Wow, stunning, exciting, powerful, electrifying, spell binding, 1hr 50 mins of total wonderment!
As I’m writing this I’m still in awe of last nights performance. Stunning musicianship from people at the top of their game. As I went down the stairs I immediately saw Carl’s somewhat reduced drum kit (well it’s not the 70’s any more 😊) centre stage and that was it. Keyboards? What no keyboards, surely some mistake? Correct no keyboards! Instead Carl was brilliantly supported by two outstanding guitarists in the form of Paul Bielatowicz (guitars) and Simon Fitzpatrick (bass and Chapman stick). Add a bit of technical wizardry, and some hocus pocus black magic and you get keyboard sounds played on guitar! Bloody marvellous, you can’t fail to be impressed. Also, as I was to find out NO vocals either. As it happens this didn’t detract from the show one tiny bit. It was still mesmerising to watch.
Now then as is my want I can always see a looky-likey in the band and Paul looks like an early cross of Steve Howe/Steve Hillage and Simon has a passing resemblance to Novak Djokovic.
Under the Bridge, is a great venue (under the East Stand at Chelsea FC Stamford Bridge stadium) where you can get right up to the band. It was say 80% full with grey haired and bald prog rockers of a certain age (yes they were all old enough to have seen the great bands in the 70’s) plus a smidgen of their offspring and partners.
The band generated a wave of sound playing their instruments as if their lives depended on it. Carl is no spring chicken at 68 but by hell he pounded the living daylights out of his drum kit. Fit as a fiddle the bloke is. They all looked to be having such fun together playing some classic prog tunes to a wildly appreciative audience. Paul in particular was constantly smiling (probably thinking I can’t believe I’m in Carl’s band I’ve got the best bloody job in the world). I’ve always admired a guitarist who plays every single note with his mouth! His face contorting wildly to every note he played. His technical ability is stunning and his onstage presence was infectious! Steve, is a typical bassist i.e. not much movement, but hell can he play the 6-string bass and 10-string Chapman stick. And then there’s Carl holding it all together with his years of experience. He’s a powerhouse of complexity and energy – still one of the best drummers around!
They started with “Abaddon’s Bolero” in darkness until halfway through when the lights came on. They then kicked into a storming “Karn Evil 9”. Between most songs Carl popped out from behind his kit and introduced songs or gave us some anecdotes about his old band members, Keith and Greg who sadly both passed away in 2016, before once again disappearing behind the drums to apply sheer vigour pounding the skins. Things slowed things down a bit during the complete version of “Trilogy”.
Each band member did a solo (well it is prog rock after all!!). Simon on the Chapman stick doing a medley of “Take a Pebble / Maple Leaf Rag / From the Beginning”, playing rhythm and lead simultaneously – wow! Paul’s guitar solo was Debussy’s “Clair de Lune”, his fingers flowing across the frets like Tinkerbell spraying fairy dust all over the strings. Carl obviously nailed his drum solo getting a big roar every time he hit the huge gongs behind his seat.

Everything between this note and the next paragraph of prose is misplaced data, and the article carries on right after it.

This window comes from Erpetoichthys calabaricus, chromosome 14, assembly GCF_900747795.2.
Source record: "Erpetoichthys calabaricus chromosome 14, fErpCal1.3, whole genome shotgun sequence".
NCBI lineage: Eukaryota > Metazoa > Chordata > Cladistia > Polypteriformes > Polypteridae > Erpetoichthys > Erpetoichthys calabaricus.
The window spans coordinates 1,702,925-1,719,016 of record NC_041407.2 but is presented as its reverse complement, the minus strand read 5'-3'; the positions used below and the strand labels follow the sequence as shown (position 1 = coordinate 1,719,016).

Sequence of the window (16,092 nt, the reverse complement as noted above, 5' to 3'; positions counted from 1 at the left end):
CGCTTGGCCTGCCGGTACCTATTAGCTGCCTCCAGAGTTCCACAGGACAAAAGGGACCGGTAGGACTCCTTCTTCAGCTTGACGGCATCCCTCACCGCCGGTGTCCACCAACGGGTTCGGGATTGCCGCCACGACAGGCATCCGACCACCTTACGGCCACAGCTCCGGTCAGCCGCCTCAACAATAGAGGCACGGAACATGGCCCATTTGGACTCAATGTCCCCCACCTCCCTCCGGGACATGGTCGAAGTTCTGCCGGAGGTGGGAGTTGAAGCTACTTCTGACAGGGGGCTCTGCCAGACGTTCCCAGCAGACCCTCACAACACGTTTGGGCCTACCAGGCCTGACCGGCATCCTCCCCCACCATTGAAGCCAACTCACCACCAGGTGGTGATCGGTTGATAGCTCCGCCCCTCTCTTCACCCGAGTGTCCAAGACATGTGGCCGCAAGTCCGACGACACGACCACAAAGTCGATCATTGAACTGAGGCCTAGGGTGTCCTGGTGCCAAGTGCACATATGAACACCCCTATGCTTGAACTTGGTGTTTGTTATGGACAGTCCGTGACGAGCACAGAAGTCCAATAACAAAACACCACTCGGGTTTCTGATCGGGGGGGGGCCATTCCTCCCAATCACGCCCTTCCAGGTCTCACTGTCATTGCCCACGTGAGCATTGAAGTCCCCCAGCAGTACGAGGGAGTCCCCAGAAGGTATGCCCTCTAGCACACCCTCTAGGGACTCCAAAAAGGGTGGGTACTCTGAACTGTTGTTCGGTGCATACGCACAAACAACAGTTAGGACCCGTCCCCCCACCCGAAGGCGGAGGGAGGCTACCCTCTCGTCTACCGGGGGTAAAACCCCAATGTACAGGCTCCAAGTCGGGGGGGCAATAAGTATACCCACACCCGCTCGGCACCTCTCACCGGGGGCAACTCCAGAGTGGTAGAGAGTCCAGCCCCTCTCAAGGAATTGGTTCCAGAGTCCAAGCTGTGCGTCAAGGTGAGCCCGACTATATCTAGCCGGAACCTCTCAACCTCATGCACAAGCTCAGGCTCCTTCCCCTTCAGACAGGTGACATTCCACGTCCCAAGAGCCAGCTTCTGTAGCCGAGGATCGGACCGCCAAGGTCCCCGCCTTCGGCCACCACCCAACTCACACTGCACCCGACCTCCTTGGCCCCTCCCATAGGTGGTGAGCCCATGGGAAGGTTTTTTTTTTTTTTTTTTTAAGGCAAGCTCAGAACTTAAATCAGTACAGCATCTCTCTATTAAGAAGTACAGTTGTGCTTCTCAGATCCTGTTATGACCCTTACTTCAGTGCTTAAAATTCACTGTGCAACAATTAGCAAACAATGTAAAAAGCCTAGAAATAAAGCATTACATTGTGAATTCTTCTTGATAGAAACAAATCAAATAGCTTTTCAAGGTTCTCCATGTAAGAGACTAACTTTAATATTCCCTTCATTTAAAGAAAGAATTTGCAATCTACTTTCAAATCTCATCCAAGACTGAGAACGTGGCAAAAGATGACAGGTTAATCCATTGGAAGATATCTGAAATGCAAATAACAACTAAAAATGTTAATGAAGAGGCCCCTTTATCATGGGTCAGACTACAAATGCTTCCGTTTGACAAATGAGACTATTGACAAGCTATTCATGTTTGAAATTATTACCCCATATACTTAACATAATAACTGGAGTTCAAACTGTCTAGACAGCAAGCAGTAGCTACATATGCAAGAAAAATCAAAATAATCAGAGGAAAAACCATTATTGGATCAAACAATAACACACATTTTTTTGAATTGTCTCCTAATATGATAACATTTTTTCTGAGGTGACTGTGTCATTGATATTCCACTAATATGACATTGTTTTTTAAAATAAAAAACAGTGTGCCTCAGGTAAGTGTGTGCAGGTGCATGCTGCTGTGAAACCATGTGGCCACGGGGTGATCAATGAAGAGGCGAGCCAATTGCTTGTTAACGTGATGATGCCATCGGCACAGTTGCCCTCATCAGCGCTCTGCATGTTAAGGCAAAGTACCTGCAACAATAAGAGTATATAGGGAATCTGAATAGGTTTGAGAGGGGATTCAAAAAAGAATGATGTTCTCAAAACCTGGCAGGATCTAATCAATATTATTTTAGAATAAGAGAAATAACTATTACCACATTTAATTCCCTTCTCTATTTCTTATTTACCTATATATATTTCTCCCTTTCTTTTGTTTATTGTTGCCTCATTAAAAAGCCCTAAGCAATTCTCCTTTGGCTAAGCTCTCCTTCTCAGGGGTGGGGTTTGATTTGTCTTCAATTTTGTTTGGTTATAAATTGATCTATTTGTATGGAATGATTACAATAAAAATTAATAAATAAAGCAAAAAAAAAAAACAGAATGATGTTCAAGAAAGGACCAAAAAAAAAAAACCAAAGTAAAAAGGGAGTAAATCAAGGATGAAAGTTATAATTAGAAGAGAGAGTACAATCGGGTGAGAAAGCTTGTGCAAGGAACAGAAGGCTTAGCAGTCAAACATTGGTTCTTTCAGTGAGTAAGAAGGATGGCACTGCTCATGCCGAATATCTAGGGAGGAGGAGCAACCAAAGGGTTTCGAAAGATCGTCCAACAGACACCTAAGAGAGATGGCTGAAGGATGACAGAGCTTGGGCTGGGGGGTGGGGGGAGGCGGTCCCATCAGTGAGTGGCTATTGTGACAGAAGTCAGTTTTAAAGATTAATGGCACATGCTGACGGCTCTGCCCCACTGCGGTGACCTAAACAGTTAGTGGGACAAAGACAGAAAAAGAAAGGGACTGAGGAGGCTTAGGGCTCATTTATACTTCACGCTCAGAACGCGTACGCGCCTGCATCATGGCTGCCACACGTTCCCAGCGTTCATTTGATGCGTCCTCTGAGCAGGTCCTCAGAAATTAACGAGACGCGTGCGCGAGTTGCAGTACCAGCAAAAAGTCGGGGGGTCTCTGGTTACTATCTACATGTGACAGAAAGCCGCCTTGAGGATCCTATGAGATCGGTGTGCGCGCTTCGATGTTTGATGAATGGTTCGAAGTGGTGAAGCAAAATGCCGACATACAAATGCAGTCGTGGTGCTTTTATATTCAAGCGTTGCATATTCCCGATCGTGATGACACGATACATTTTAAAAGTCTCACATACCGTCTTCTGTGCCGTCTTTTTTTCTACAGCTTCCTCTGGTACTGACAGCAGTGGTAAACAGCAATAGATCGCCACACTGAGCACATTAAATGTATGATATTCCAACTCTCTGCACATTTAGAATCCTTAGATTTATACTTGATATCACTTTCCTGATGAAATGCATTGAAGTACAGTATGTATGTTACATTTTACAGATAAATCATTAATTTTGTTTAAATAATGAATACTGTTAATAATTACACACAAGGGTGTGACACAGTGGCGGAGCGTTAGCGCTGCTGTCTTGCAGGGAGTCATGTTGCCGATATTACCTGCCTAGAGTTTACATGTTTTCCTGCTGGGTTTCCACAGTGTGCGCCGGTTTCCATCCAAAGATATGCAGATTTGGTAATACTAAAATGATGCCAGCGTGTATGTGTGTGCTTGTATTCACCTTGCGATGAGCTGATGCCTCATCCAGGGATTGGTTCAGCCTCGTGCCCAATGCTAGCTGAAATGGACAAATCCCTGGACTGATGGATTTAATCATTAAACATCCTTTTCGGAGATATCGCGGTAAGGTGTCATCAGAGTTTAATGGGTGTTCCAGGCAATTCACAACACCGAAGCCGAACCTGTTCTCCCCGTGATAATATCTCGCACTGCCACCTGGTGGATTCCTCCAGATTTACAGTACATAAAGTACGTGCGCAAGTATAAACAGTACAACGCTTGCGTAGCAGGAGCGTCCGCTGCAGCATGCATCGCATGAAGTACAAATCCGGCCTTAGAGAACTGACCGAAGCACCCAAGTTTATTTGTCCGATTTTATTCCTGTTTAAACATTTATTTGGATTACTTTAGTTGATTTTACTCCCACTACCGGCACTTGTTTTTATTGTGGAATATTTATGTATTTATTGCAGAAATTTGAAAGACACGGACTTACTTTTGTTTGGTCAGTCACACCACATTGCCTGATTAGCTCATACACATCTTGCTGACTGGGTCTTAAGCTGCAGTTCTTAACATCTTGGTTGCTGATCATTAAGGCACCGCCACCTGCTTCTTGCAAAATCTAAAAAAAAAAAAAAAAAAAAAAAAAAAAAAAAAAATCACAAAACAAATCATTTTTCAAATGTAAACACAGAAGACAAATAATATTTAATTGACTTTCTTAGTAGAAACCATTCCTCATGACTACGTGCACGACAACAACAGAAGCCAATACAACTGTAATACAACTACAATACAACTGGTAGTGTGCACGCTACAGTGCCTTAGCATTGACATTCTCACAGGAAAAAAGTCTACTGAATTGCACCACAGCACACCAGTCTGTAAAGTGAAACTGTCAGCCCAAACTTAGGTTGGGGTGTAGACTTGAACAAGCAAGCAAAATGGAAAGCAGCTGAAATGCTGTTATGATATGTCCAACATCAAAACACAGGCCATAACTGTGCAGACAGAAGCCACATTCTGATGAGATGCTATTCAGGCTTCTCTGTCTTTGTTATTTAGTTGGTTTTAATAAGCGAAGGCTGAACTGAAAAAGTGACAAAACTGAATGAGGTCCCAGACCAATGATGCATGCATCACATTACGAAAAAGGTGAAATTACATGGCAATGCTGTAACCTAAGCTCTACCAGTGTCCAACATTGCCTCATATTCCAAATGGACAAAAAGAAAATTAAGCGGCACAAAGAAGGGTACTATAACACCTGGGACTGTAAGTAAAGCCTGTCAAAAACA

He introduced a song Greg wrote, an extraordinary bombastic version of “21st Century Schizoid Man,” which had everyone in delirium. The songs were chosen carefully i.e. ones without too many vocals but when he gave us the story of “Lucky Man” breaking them big in America I was wondering how are they going to pull this one off? I’m still not sure how they did it with the instruments doing the ‘singing’ but they did with aplomb! They wrapped it up with “Fanfare for the Common Man” and encored with a bastardised version of Tchaikovsky’s “Nutcracker” aka “Nutrocker”.
Setlist (click link to view YouTube video)
- Abaddon’s Bolero
- Karn Evil 9: 1st Impression, Part 2
- Trilogy complete
- Bass Solo
- 21st Century Schizoid Man
- Guitar Solo
- Lucky Man
- Carmina Burana
- Fanfare for the Common Man
The musicianship throughout is just incredible, exactly what you’d expect from a prog band! I was astonished by the mind-blowing musicianship on stage tonight.
At the end, time for one last beer and then of to the merch stall and meet the band who kindly took time out to meet and greet their fans and sign stuff, pose for photo’s and chat. Yes I’ve now proudly got a Tarkus drum skin, all signed, proudly sitting on my wall and am waiting to frame the pic of Carl and yours truly!
The spirit of Emerson, Lake and Palmer lives on through Carl Palmer’s ELP Legacy, as the song says “You’ve got to see the show, it’s a dynamo. You’ve got to see the show, it’s rock and roll”. “Ooh, what a lucky man I was. . .”.
Thank you Carl, prog royalty in deed, for keeping the ELP flame burning brightly. Long may you continue to charm audiences. I for one will be going again! For £25 it’s the bargain of the year! As my mate Nick said, “sometimes you’ve just got to put your phone down and watch”.
Before I forget, the new band logo is just a brilliant bit of inspiration. Keeping the classic ELP logo and juts extending the L to Legacy. 10 out of 10 for the guy on Photoshop!!
Marko [3 Aug 2018]